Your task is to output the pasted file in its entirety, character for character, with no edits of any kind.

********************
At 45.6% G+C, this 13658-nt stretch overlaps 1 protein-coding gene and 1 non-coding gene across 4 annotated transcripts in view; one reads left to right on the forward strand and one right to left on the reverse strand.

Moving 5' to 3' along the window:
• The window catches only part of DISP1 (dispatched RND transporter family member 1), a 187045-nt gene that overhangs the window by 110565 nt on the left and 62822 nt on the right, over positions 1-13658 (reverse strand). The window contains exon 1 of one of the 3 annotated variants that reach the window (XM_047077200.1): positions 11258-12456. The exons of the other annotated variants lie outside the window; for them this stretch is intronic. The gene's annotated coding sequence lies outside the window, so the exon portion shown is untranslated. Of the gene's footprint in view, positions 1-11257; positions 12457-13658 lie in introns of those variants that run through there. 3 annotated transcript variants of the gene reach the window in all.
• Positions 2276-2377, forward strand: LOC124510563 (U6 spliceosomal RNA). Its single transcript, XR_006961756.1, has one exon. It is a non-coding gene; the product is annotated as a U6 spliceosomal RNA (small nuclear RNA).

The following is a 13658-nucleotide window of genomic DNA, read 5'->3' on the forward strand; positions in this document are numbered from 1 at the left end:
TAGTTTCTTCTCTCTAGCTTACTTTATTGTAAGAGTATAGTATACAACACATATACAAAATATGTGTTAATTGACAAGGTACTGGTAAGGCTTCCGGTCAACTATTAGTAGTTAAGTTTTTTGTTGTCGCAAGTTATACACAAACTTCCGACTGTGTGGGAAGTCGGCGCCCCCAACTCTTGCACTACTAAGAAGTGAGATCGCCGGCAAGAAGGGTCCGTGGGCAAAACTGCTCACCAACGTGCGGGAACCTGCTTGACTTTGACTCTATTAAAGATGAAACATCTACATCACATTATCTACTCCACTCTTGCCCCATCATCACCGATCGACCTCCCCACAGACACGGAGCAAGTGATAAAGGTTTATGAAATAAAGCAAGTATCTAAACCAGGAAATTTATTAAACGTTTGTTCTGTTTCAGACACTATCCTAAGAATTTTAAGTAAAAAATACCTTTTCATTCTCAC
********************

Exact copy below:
At 45.6% G+C, this 13658-nt stretch overlaps 1 protein-coding gene and 1 non-coding gene across 4 annotated transcripts in view; one reads left to right on the forward strand and one right to left on the reverse strand.

Moving 5' to 3' along the window:
• The window catches only part of DISP1 (dispatched RND transporter family member 1), a 187045-nt gene that overhangs the window by 110565 nt on the left and 62822 nt on the right, over positions 1-13658 (reverse strand). The window contains exon 1 of one of the 3 annotated variants that reach the window (XM_047077200.1): positions 11258-12456. The exons of the other annotated variants lie outside the window; for them this stretch is intronic. The gene's annotated coding sequence lies outside the window, so the exon portion shown is untranslated. Of the gene's footprint in view, positions 1-11257; positions 12457-13658 lie in introns of those variants that run through there. 3 annotated transcript variants of the gene reach the window in all.
• Positions 2276-2377, forward strand: LOC124510563 (U6 spliceosomal RNA). Its single transcript, XR_006961756.1, has one exon. It is a non-coding gene; the product is annotated as a U6 spliceosomal RNA (small nuclear RNA).

The following is a 13658-nucleotide window of genomic DNA, read 5'->3' on the forward strand; positions in this document are numbered from 1 at the left end:
TAGTTTCTTCTCTCTAGCTTACTTTATTGTAAGAGTATAGTATACAACACATATACAAAATATGTGTTAATTGACAAGGTACTGGTAAGGCTTCCGGTCAACTATTAGTAGTTAAGTTTTTTGTTGTCGCAAGTTATACACAAACTTCCGACTGTGTGGGAAGTCGGCGCCCCCAACTCTTGCACTACTAAGAAGTGAGATCGCCGGCAAGAAGGGTCCGTGGGCAAAACTGCTCACCAACGTGCGGGAACCTGCTTGACTTTGACTCTATTAAAGATGAAACATCTACATCACATTATCTACTCCACTCTTGCCCCATCATCACCGATCGACCTCCCCACAGACACGGAGCAAGTGATAAAGGTTTATGAAATAAAGCAAGTATCTAAACCAGGAAATTTATTAAACGTTTGTTCTGTTTCAGACACTATCCTAAGAATTTTAAGTAAAAAATACCTTTTCATTCTCAC